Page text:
26 February 2010

Isaac Newton really WAS inspired by a falling apple

I've always thought the story was apocryphal, but this document says not:
Newton recounted the story that inspired his theory of gravitation to scholar William Stukeley.  It then appeared in Stukeley's 1752 biography, Memoirs of Sir Isaac Newton's Life.

The UK's Royal Society converted the fragile manuscript into an electronic book, which anybody with internet access will now be able to read.

In the story, Newton claimed to have been inspired by a falling apple in his garden to investigate the theory of gravitation.


  1. Yes, the only mythical part of the story was the bit about the apple falling on his head. I wonder when that particular aspect was added to the story?

  2. Newton was a shameless self-promoter; I don't think the issue was whether he claimed to have been inspired by a falling apple, but whether it was an honest claim.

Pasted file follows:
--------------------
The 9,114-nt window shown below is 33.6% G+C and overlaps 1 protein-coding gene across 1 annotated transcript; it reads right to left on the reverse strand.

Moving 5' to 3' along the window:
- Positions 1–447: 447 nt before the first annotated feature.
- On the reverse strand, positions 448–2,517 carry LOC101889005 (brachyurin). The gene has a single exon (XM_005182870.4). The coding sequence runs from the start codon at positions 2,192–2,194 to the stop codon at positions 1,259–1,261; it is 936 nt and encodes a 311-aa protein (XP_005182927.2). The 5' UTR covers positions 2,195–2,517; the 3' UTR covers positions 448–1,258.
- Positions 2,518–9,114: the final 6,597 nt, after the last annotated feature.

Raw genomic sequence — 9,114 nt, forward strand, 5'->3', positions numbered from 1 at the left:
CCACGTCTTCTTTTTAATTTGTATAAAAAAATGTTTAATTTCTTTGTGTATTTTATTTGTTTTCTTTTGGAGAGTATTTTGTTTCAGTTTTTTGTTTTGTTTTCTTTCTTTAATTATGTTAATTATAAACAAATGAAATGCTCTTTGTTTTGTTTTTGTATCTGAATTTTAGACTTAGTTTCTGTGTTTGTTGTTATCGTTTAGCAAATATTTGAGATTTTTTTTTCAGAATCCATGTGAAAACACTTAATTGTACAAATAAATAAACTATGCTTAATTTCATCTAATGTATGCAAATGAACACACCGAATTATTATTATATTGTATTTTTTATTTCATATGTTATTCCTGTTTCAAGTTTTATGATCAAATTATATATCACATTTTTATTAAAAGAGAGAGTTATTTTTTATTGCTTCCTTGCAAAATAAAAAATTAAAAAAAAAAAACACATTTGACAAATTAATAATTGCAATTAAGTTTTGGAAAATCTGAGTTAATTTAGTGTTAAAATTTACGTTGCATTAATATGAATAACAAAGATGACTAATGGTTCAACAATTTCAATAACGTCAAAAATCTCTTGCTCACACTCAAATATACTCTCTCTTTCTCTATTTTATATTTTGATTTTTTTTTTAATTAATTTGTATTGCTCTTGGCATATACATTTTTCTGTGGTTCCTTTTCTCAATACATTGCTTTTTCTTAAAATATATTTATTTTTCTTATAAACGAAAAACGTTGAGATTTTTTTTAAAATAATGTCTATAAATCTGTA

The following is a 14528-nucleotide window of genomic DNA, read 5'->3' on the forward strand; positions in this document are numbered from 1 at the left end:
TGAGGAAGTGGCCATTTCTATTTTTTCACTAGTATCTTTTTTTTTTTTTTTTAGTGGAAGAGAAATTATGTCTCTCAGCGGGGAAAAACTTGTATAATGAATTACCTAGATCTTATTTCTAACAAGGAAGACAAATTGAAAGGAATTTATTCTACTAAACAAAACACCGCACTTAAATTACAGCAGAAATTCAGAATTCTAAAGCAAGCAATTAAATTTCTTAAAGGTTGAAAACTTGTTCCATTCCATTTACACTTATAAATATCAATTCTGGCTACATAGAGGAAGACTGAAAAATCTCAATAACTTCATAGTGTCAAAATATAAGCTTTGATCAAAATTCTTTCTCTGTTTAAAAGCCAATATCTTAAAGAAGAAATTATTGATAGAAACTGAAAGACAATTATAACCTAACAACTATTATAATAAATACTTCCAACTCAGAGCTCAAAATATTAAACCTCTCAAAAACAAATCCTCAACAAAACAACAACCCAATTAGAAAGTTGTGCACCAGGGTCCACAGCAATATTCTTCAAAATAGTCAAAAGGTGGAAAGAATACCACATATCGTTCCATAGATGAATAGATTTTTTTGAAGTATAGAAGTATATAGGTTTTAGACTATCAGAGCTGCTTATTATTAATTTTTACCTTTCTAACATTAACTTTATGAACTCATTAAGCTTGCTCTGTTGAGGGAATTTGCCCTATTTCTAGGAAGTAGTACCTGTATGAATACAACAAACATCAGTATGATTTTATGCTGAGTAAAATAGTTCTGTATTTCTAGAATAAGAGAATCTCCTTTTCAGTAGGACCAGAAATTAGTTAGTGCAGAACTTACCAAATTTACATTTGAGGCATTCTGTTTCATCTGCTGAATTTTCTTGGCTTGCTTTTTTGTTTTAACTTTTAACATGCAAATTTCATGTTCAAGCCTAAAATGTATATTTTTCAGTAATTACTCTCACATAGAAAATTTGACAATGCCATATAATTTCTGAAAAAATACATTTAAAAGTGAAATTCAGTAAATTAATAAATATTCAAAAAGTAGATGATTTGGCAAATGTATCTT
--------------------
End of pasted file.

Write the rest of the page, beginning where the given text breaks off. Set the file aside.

3. Old news this - Stukeley is indeed the one who told us what Newton had told him.

    One problem is that he was told only some 60 years after the incident apparently took place; Newton apparently didn't tell anyone else, nor wrote anything. Another problem is that Newton desired to bring the discovery of the notion of gravitation as far back in time as possible; but in his own papers, there's no hint of such ideas in his works from 1666-67.


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